The 48,000 panels of the AIDS Memorial Quilt not only represent well-known AIDS victims Ryan White and Freddie Mercury, but also others who touched lives around them — fathers, uncles, husbands and wives.
For the seventh time, part of the quilt has traveled to Asheville to allow those touched by the disease to mourn, and to educate, with the goal of bringing the infection rate to zero.
“It’s very powerful having the quilt here,” said Pam Siekman, a member of the Western North Carolina AIDS Project (WNCAP) board of directors, which sponsors the event. “This is a way to raise awareness and to remind people about the past, and also how this disease can affect the future.”
Siekman said at the opening night reception Monday that although advocacy has come a long way since the 1980s and 1990s, people still need a reminder about the dangers of AIDS.
“There’s still no cure, and there’s still a lot of cases in Western North Carolina. This is a great vehicle for education and prevention,” she said.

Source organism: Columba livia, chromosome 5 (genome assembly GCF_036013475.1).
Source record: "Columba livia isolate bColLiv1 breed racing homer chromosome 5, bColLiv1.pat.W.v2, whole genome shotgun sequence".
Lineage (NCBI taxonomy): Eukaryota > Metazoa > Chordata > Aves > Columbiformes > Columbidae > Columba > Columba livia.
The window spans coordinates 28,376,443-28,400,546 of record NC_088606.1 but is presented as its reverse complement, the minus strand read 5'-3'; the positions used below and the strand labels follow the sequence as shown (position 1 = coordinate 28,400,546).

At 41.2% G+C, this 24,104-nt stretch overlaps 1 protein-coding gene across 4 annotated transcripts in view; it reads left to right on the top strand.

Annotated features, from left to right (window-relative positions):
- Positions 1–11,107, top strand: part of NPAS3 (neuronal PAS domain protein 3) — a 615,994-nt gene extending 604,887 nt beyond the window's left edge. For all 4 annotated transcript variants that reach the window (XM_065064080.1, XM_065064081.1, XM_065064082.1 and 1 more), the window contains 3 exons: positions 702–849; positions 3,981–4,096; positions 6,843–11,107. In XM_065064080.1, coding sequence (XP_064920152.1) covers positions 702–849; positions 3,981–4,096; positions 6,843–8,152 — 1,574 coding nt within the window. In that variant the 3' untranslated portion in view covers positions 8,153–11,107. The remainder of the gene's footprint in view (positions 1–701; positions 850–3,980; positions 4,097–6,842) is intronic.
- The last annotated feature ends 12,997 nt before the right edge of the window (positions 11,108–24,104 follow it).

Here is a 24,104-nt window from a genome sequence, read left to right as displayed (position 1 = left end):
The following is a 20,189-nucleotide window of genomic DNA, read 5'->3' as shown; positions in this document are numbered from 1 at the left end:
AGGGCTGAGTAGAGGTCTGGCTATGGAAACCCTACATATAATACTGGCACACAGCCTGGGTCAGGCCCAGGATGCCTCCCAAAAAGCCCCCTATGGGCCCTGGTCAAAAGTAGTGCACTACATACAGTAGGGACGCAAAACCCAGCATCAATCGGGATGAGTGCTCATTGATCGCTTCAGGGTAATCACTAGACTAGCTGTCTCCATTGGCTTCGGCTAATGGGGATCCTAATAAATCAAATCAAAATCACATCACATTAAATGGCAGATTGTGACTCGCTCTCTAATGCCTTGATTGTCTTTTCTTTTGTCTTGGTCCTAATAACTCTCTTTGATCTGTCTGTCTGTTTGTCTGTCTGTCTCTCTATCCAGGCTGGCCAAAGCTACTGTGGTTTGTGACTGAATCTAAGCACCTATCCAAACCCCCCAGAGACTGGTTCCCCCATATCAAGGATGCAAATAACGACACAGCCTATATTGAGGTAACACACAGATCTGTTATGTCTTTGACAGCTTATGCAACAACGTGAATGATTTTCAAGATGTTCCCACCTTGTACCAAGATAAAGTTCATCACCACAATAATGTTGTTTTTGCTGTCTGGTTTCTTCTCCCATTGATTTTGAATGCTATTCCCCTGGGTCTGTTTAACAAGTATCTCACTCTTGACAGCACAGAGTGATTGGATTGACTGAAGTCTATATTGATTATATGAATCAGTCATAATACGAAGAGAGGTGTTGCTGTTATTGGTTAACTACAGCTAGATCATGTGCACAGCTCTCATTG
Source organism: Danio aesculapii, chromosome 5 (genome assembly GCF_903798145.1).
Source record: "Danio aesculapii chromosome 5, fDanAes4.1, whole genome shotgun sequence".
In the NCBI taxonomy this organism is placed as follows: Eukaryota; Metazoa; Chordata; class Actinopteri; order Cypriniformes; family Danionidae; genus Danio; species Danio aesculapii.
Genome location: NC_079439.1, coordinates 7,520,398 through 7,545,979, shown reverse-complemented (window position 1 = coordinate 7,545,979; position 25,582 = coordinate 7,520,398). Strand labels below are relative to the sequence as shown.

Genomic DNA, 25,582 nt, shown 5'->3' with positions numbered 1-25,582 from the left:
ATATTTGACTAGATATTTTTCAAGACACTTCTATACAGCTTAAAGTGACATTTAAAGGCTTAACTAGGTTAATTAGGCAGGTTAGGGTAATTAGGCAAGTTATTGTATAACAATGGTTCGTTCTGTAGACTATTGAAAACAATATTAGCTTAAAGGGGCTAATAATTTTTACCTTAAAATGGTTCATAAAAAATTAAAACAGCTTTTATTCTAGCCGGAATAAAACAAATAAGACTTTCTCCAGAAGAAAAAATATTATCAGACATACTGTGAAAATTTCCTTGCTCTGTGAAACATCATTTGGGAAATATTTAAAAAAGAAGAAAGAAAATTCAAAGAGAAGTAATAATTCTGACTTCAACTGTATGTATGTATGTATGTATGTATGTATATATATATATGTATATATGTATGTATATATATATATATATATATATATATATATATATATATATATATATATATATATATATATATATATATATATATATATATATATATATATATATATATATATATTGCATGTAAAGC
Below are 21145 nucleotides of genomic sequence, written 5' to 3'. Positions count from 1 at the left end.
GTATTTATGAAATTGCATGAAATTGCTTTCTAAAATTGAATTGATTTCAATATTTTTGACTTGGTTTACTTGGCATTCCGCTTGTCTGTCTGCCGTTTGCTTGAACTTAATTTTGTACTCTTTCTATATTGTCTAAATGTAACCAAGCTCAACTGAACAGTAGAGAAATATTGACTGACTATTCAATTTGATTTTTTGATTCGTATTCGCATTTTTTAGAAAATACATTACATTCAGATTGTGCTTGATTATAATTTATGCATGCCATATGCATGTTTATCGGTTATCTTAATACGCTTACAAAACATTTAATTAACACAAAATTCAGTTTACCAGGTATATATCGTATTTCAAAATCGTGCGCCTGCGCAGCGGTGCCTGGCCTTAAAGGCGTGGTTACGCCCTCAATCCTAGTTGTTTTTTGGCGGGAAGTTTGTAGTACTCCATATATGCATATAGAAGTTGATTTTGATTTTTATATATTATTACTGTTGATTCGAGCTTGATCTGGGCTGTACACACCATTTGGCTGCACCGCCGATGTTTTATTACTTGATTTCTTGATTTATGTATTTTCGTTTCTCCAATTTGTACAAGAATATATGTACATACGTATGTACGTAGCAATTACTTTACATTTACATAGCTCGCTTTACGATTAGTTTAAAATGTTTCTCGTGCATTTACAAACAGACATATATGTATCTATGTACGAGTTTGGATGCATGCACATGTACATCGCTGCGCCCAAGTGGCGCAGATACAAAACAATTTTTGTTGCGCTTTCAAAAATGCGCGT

The quilt was started in 1987 in San Francisco to document the lives of friends lost. The panels reflect the personality of those in them, and not all are somber.
“We’re allowed to cry, we know that. But are we allowed to laugh?” asked Jeff Bachar, WNCAP executive director. “I saw a panel that made me laugh out loud. It had one quote: ‘I told you I was sick!’”
A goal this week is to have tours set up for elementary school children to see the quilt and the panels made for those who died from the disease.
“We’re going to try and bring in more youth presence,” said Jesse Oates Vest, special events coordinator at WNCAP. “There are still scores of kids who share with their peers that they are HIV-positive, and they are still not accepted at school, and not regarded as normal. It’s sad when the answer an adult gives when confronted with this disease by a child is ‘just don’t tell anybody.’”
The AIDS Memorial Quilt will be on display through World AIDS Day, Dec. 1, at the Renaissance Asheville Hotel.